Syphilis symptoms have multiple stages.
Syphilis symptoms develop in 3 main stages: primary, secondary, and latent stage. Damage from undiagnosed syphilis can lead to death. It's sometimes called the "Great Imitator" because its early symptoms can be similiar to many other diseases.
Syphilis Symptoms for Primary Stage
- single, firm, round, painless sore (called chancre, pronounced SHANG-ker)
- can appear within 10 days to 3 months after exposure
- swollen lymph glands (neck, armpit, or groin)
- no obvious symptom (painless sore could be small or inside opening)
- multiple firm, round, painless sores (chancres)
- skin rash with rough, red or reddish-brown spots (often on palms of hands and soles of feet)
Syphilis Symptoms for Secondary Stage
- swollen lymph glands (neck, armpit, or groin)
- sore throat
- feeling tired
- mucous membrane lesions (patches) in mouth, vagina, anus or penis
- moist, wart-like patches on the genitals or skin folds (condylomata lata)
- patchy hair loss
- swollen eyes, kidney, liver, spleen, bones, or joints
- lose weight
- muscle aches
- not feeling hungry
- runny nose
Syphilis Symptoms for Latent Stage
- no symptoms at all
- repeated symptoms from the secondary stage
Least Common from Complications Due to Latent Stage Syphilis
- muscle movement problems
- losing sight
- dementia (loss of memory, concentration & judgment)
Pictures of Syphilis Symptoms
Symptoms for the primary stage of syphilis usually appear 10-90 days after infection.
Most people with syphilis get their first symptom anywhere from 10 to 90 days after infection. This primary stage of infection is the first of three stages. The most obvious symptom is usually a single, small, firm, round, painless sore called a chancre (pronounced SHANG-ker). The chancre usually appears where the body was first infected, which for women is usually the vulva, vagina and anus or rectum. But the sores can also show up on the cervix, mouth, tongue, lips or anywhere other part of the body that touched an infected sore. For men chancre most often appears on the penis and anus or rectum. But it too can form on the lips, tongue, mouth or elsewhere. About 25% of people will have multiple chancres. The chancre is usually firm, round, small, and painless. It appears at the spot where syphilis entered the body. The time between infection with syphilis and the start of the first symptom can range from 10 to 90 days (average 21 days). The chancre lasts 3 to 6 weeks and it heals on its own. However, just because the chancre heals, doesn't mean the infection goes away. 70% of people in the primary stage of syphilis will also get swollen lymph glands in either the neck, armpits or groin depending on where the chancre develops. Like the sores, the swollen glands are usually firm and painless. Since a single sore is small, painless and often inside the body (like the swollen lymph glands) many people never notice this first symptom of syphilis.
Symptoms for the secondary stage of syphilis usually appear 2-8 weeks after first sore.
Most people with syphilis get their second wave of symptoms anywhere from 2 to 8 weeks after the first chancre forms. This secondary stage of infection is the second of four stages. 33% of people who don't treat primary stage syphilis with antibiotics stay infected with secondary stage for up to a year. It's at this point where the bacteria has spread into the bloodstream and the symptoms can likewise spread from the initial infection. 75% to 100% of people at this stage will get a rash of red or reddish-brown spots. While the rash often appears on the palms of the hands or soles of the feet, it can appear anywhere. The rash is usually not itchy and sometimes so faint that it's not noticed or confused for the symptom of another health problem. People may still have the chancre when the rash arrives, or it could already be healed. 50% to 85% of people will also get swollen lymph glands in either the neck, armpits or groin depending on where the chancre developed. Anywhere from 6% to 30% of people can get mucous membrane lesions (called mucous patches) in or on the mouth, vagina or penis. 10% to 20% of people with secondary stage syphilis will develop condylomata lata, which are moist, wart-like patches on their genitals or within skin folds. There are some less common symptoms such as swollen eyes, kidney, liver, spleen bones or joints which could lead to more serious complications if the STD is not treated. And finally some people may feel feverish, lose weight, get muscle aches, chills, a runny nose and not feel as hungry as normal. Just like with primary stage syphilis, these symptoms can all go away on their own, but that doesn't mean that the infection has gone away. Usually the infection goes to the next stage, which doesn't usually have symptoms, but can lead to serious complications.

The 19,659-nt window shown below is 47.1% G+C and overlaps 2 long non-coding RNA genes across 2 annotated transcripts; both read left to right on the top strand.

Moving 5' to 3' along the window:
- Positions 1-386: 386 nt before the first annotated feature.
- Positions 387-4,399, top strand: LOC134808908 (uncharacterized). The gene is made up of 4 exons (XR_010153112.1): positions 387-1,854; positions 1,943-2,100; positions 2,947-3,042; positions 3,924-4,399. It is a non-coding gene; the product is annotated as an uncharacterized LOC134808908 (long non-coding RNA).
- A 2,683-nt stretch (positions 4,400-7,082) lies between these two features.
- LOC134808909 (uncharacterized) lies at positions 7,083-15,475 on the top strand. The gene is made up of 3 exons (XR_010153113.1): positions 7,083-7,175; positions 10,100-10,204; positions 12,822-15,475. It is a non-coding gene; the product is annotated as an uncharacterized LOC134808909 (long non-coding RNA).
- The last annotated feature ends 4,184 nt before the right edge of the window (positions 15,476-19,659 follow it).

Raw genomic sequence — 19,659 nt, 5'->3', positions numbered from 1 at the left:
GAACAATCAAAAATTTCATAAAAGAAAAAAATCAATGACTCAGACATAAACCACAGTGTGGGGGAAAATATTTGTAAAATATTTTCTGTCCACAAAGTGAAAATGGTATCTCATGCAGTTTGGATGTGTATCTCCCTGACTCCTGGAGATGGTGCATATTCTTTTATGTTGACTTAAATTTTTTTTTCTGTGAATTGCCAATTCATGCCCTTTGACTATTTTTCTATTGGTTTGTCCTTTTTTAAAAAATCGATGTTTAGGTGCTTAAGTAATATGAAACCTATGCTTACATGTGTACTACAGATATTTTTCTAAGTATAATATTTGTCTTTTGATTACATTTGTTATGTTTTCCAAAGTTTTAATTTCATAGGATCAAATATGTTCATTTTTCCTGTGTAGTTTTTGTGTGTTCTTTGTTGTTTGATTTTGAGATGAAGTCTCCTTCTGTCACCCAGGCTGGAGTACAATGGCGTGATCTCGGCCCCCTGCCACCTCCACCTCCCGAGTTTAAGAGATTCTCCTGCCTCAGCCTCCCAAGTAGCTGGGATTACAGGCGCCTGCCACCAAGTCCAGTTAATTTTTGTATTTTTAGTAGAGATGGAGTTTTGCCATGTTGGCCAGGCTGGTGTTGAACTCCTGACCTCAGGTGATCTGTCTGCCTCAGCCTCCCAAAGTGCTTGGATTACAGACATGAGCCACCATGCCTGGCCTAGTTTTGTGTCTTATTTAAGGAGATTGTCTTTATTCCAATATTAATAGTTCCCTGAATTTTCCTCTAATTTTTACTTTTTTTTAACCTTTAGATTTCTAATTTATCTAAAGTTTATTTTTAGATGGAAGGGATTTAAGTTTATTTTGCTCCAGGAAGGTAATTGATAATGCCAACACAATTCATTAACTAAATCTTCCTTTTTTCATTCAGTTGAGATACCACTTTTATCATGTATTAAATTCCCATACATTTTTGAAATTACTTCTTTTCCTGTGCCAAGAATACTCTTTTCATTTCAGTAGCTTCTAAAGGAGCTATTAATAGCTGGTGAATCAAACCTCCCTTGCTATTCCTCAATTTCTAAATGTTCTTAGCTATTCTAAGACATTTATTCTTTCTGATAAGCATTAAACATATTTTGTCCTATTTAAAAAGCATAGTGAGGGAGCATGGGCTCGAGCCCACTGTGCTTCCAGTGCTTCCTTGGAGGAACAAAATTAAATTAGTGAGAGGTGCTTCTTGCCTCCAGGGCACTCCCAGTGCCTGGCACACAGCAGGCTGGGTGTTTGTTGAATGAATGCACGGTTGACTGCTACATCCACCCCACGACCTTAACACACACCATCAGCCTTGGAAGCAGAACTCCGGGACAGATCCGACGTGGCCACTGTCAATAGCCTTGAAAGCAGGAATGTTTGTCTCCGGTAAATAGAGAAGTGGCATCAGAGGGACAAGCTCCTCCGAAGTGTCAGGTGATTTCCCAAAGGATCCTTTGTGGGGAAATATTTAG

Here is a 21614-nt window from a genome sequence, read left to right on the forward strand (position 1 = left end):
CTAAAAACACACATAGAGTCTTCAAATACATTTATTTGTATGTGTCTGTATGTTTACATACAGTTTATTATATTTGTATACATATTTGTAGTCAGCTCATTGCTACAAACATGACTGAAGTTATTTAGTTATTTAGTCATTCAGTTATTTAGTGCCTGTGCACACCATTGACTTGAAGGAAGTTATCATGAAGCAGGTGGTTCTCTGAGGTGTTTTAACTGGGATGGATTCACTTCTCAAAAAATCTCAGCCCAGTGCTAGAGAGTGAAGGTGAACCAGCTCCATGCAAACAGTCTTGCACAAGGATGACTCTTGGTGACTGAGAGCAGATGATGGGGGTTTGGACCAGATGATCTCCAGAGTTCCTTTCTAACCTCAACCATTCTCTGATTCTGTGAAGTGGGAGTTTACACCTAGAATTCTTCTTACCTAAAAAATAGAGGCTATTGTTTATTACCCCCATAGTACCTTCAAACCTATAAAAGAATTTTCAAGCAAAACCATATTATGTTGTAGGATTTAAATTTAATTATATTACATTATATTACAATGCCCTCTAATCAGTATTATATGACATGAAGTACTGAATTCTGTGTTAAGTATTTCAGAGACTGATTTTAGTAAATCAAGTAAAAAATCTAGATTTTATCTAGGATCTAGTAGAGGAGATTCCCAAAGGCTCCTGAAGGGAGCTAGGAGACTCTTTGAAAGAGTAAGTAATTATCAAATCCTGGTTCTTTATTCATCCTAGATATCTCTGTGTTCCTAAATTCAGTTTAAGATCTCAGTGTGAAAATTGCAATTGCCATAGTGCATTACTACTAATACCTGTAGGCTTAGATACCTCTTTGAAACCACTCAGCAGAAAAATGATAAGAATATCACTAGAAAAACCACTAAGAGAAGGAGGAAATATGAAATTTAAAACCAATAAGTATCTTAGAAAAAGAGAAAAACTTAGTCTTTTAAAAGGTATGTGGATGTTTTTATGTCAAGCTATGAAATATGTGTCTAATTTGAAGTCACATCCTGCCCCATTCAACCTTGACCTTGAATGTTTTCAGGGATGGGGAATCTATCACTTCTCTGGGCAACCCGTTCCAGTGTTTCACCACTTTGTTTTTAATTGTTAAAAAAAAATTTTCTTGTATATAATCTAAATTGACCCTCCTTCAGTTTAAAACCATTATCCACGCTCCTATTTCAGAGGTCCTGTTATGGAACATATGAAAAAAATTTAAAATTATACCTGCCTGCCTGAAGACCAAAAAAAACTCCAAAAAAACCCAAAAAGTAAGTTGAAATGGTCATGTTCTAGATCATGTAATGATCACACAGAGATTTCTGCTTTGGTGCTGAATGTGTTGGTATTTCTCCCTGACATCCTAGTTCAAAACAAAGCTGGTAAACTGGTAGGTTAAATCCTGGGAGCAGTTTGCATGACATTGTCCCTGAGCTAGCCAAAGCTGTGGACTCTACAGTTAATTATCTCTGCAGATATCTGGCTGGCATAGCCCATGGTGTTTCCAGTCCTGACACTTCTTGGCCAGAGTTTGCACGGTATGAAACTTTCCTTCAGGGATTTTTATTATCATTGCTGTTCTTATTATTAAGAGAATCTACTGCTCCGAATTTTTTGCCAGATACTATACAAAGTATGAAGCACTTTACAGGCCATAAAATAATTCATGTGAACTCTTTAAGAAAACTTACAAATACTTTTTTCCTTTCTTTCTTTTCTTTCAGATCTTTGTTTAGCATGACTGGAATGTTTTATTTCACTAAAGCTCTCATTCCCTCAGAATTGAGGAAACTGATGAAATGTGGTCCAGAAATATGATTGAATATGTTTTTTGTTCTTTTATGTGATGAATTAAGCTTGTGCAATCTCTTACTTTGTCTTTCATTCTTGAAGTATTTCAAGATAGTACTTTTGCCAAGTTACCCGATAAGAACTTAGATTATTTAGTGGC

Most people with latent stage syphilis have no symptoms at all.
This third stage of syphilis gets its name from "latent", which also means hidden. This is because there are usually no symptoms during the 1 to 30 years of this stage. For the 35% to 40% of people who get to this stage of untreated syphilis, this is when serious complications can begin. During the early part of this stage some people do get symptoms from the secondary stage, but by the later stage of latent syphilis it is less likely that any symptoms will appear. If symptoms do show up, they are usually from health complications that begin with internal organs such as the brain, heart, eyes, nerves, blood vessels, liver, bones and joints. Signs and symptoms of the latent stage of syphilis include difficulty coordinating muscle movements, paralysis, numbness, gradual blindness, and dementia. This damage may be serious enough to cause death.